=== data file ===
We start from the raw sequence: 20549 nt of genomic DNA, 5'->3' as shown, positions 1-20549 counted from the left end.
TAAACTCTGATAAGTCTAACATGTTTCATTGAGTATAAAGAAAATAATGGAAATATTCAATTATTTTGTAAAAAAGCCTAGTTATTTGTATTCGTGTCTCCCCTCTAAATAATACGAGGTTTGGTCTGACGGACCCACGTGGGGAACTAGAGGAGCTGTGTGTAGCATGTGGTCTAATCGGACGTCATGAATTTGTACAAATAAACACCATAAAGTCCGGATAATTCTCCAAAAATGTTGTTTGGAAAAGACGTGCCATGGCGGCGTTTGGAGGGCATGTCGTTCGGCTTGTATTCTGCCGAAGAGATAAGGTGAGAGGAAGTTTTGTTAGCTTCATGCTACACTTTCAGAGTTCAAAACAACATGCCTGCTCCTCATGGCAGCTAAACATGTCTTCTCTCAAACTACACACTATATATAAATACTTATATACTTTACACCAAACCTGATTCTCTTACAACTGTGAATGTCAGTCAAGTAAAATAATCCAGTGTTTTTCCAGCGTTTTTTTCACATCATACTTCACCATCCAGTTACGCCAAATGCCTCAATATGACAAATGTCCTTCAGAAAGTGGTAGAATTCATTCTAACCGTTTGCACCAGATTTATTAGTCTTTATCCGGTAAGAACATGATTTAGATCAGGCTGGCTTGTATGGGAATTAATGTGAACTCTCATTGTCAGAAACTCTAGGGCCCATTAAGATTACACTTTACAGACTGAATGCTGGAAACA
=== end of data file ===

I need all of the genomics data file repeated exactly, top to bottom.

We start from the raw sequence: 20549 nt of genomic DNA, 5'->3' as shown, positions 1-20549 counted from the left end.
TAAACTCTGATAAGTCTAACATGTTTCATTGAGTATAAAGAAAATAATGGAAATATTCAATTATTTTGTAAAAAAGCCTAGTTATTTGTATTCGTGTCTCCCCTCTAAATAATACGAGGTTTGGTCTGACGGACCCACGTGGGGAACTAGAGGAGCTGTGTGTAGCATGTGGTCTAATCGGACGTCATGAATTTGTACAAATAAACACCATAAAGTCCGGATAATTCTCCAAAAATGTTGTTTGGAAAAGACGTGCCATGGCGGCGTTTGGAGGGCATGTCGTTCGGCTTGTATTCTGCCGAAGAGATAAGGTGAGAGGAAGTTTTGTTAGCTTCATGCTACACTTTCAGAGTTCAAAACAACATGCCTGCTCCTCATGGCAGCTAAACATGTCTTCTCTCAAACTACACACTATATATAAATACTTATATACTTTACACCAAACCTGATTCTCTTACAACTGTGAATGTCAGTCAAGTAAAATAATCCAGTGTTTTTCCAGCGTTTTTTTCACATCATACTTCACCATCCAGTTACGCCAAATGCCTCAATATGACAAATGTCCTTCAGAAAGTGGTAGAATTCATTCTAACCGTTTGCACCAGATTTATTAGTCTTTATCCGGTAAGAACATGATTTAGATCAGGCTGGCTTGTATGGGAATTAATGTGAACTCTCATTGTCAGAAACTCTAGGGCCCATTAAGATTACACTTTACAGACTGAATGCTGGAAACA